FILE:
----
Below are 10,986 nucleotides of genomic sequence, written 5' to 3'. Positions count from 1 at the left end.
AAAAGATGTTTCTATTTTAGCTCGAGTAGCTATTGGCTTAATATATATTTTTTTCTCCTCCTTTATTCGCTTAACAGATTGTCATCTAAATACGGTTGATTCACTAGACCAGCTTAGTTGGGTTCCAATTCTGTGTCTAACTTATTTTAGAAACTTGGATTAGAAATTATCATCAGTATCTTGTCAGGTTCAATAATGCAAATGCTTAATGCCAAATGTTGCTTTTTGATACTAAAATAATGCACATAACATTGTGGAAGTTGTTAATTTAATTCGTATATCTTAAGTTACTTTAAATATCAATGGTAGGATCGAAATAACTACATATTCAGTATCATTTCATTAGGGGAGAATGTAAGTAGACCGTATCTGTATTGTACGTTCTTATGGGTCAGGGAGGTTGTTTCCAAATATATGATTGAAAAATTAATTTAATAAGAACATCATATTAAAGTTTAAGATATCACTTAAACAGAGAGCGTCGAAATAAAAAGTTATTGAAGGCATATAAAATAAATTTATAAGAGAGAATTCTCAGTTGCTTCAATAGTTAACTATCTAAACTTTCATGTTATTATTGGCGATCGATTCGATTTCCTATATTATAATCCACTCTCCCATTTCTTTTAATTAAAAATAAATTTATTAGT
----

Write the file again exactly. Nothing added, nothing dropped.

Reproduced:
Below are 10,986 nucleotides of genomic sequence, written 5' to 3'. Positions count from 1 at the left end.
AAAAGATGTTTCTATTTTAGCTCGAGTAGCTATTGGCTTAATATATATTTTTTTCTCCTCCTTTATTCGCTTAACAGATTGTCATCTAAATACGGTTGATTCACTAGACCAGCTTAGTTGGGTTCCAATTCTGTGTCTAACTTATTTTAGAAACTTGGATTAGAAATTATCATCAGTATCTTGTCAGGTTCAATAATGCAAATGCTTAATGCCAAATGTTGCTTTTTGATACTAAAATAATGCACATAACATTGTGGAAGTTGTTAATTTAATTCGTATATCTTAAGTTACTTTAAATATCAATGGTAGGATCGAAATAACTACATATTCAGTATCATTTCATTAGGGGAGAATGTAAGTAGACCGTATCTGTATTGTACGTTCTTATGGGTCAGGGAGGTTGTTTCCAAATATATGATTGAAAAATTAATTTAATAAGAACATCATATTAAAGTTTAAGATATCACTTAAACAGAGAGCGTCGAAATAAAAAGTTATTGAAGGCATATAAAATAAATTTATAAGAGAGAATTCTCAGTTGCTTCAATAGTTAACTATCTAAACTTTCATGTTATTATTGGCGATCGATTCGATTTCCTATATTATAATCCACTCTCCCATTTCTTTTAATTAAAAATAAATTTATTAGT